“The settlements themselves are obviously very congested and have the ability for disease to take off right quickly,” said Justin Brady, head of the United Nations Office for the Coordination of Humanitarian Affairs (OCHA) in Somalia.
However, Brady said a spike in infections may be something to grapple with further down the line, as the crisis continues. In the meantime, keeping refugees fed and alive is the first priority, he said.
“I think we’re really so focused right now on saving people’s lives that probably some of these things—to an everyday person living in the West—that would be a major health concern is something that people are living with here,” he said. And thus those dire health problems aren’t necessarily being addressed.
The United Nations estimated in March that more than half the population of Somalia—6.2 million people—were in need of aid, with Somalis starving at a rate of 100 people every 48 hours, according to a statement made by Prime Minister Hassan Ali Khayre.
Understandably, the majority of aid effort is focused on food assistance.
Still, Ochan insists that to let support end there would be shortsighted. “There is, to me, a bigger conversation,” he said. “Humanitarian work in this emergency, in this conflict and this famine—humanitarian work aims to save lives. That’s the immediate priority of humanitarian response, to save lives, but there is an increasing voice that humanitarian action should also give lives. In other words, save the life but also give meaning to the life of the person.”
For women in in countries fast approaching disaster, that means not only providing them with basic services like food and shelter but also protecting them from not just starvation but also from sexual assault and the associated stigma, meaning: offer counseling, post-rape and pre- and post-natal care.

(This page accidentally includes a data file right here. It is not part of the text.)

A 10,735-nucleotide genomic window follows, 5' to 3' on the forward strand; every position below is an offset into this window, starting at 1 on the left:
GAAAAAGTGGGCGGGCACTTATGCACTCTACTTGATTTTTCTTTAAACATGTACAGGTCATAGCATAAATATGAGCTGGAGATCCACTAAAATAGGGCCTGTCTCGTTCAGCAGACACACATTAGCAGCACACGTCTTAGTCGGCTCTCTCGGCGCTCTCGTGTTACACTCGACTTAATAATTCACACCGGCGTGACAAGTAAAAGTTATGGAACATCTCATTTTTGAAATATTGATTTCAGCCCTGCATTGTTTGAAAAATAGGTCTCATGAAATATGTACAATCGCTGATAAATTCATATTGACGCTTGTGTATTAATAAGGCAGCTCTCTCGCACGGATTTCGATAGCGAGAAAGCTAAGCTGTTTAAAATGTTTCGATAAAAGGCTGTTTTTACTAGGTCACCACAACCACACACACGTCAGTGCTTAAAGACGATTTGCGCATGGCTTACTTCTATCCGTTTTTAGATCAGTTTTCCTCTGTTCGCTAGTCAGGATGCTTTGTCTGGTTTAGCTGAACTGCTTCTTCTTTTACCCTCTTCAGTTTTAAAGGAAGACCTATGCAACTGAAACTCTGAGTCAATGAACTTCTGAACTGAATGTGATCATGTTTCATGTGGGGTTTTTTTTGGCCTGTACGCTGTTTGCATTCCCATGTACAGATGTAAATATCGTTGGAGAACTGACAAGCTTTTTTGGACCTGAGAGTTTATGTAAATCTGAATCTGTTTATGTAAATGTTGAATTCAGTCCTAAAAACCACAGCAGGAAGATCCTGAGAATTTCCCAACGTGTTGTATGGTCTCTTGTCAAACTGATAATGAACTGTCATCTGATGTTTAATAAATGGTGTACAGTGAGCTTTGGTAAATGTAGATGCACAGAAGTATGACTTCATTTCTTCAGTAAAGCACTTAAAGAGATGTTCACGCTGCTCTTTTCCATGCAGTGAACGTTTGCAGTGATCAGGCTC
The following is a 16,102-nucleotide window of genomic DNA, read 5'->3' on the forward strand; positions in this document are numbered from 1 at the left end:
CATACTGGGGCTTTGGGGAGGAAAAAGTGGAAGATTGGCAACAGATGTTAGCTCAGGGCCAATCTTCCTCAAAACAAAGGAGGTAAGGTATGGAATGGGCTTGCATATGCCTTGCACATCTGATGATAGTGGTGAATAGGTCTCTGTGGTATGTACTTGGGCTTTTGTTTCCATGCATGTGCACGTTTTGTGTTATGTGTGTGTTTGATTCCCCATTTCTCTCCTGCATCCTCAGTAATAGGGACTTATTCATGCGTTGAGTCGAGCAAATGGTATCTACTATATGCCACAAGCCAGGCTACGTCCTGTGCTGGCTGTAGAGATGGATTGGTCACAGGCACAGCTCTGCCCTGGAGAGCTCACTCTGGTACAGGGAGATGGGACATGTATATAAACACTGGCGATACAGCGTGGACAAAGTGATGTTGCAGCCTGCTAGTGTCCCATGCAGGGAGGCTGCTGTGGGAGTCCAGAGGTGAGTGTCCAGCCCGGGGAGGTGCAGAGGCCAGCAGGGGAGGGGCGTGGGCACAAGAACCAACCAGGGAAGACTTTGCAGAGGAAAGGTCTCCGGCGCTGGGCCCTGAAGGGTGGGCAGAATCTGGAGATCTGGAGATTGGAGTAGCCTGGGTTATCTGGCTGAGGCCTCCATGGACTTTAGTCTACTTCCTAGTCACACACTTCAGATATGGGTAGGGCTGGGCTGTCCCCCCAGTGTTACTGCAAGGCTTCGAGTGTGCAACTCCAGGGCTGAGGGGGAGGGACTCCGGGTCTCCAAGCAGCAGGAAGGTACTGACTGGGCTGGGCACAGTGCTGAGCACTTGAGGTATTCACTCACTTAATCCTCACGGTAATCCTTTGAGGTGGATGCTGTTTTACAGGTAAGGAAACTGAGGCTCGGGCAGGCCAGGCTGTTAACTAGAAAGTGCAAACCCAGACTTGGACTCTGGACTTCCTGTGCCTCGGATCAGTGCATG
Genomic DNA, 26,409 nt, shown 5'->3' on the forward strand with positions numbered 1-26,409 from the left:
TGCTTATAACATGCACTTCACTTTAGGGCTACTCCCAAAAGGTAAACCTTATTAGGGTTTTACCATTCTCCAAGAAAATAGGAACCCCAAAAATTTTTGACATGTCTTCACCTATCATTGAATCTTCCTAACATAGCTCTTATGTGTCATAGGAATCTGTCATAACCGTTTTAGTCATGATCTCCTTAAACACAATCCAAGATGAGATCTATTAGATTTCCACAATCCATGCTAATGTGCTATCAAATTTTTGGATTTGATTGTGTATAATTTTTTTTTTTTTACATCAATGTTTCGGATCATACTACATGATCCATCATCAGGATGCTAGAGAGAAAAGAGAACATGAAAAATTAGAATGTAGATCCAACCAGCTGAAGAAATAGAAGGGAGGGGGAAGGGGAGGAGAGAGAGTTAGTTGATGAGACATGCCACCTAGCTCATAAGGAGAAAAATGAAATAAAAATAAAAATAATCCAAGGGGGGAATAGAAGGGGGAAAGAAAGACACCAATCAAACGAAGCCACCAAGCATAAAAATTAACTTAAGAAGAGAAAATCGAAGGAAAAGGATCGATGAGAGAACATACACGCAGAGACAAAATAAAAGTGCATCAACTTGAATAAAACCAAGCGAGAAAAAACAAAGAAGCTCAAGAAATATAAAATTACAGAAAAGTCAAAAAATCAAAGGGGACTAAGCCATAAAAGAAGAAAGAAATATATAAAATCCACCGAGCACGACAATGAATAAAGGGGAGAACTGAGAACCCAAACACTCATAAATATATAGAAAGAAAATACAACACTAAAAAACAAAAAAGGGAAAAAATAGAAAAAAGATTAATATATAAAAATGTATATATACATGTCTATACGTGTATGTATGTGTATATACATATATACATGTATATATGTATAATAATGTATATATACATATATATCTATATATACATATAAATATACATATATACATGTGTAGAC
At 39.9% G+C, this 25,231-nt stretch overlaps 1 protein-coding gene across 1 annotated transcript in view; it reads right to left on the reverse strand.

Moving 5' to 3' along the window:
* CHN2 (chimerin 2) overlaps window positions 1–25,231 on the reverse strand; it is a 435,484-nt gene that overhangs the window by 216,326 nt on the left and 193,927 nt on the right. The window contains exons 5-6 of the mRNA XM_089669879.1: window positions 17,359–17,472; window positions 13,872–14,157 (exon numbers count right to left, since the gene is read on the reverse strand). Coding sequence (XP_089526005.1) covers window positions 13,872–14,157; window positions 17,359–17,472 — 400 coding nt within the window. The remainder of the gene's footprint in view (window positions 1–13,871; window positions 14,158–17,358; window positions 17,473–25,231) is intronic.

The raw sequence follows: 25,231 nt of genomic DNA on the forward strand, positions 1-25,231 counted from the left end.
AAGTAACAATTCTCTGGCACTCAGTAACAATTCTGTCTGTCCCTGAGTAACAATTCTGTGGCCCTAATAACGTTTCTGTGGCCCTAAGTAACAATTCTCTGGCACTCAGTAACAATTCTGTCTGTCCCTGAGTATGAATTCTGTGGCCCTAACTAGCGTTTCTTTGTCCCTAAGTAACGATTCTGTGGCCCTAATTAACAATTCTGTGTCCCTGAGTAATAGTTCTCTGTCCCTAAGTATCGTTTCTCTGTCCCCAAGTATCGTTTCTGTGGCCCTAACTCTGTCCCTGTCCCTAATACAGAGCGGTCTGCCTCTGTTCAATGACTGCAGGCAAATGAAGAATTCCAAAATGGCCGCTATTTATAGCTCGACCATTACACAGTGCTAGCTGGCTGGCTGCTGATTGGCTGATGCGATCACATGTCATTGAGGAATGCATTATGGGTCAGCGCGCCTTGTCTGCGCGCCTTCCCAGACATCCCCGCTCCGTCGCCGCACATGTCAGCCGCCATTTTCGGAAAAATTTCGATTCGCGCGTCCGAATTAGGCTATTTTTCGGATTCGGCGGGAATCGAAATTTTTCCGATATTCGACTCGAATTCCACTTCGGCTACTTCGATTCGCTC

Stopping sexual assault means slowing the spread of disease
Brady at OCHA described a precarious life for women in camps so far from home. “They’re living in improvised shelters of branches and fabric and plastic that have no ability to close off, so what we end up with is them becoming victims to gender-based violence from either other IDPs (Internally Displaced People) or from the area that they’ve now moved into,” he said.
From her office in South Sudan, Alice Mangwi, gender-based violence co-coordinator for the Los Angeles-based group International Medical Corps, said that methods as simple as installing doors on latrines have been very successful in preventing attacks on women. The group has been able to increase response to gender-based violence cases by as much as 64 percent since 2015, according to a 2016 annual report prepared by UNFPA.
Mangwi confirmed that, anecdotally, that there have been reports of increased HIV infection, as well as other sexually transmitted diseases such as syphilis, since the drought began to take its toll this year.
She also pointed out that imminent dangers have made it difficult for men to help protect women, even if they wanted to.
“Gender roles have changed,” Mangwi said. “Women are taking on the breadwinner roles because the men can’t leave [their villages] for fear of being abducted, or recruited, or killed.” Women therefore must search for food and wood for cooking, often outside the confines of a protected camp. In their sojourns, “they are likely to be raped,” Mangwi said. “But the thinking is, at least they will only be raped.”
Impossible choices abound in a world where safety is a relative concept and the threat of HIV infection is a constant companion for women who shoulder the burden of caring for their communities. And despite humanitarian workers’ best efforts, it seems that even if they are able to beat back one looming disaster, another one may quietly slip into its place.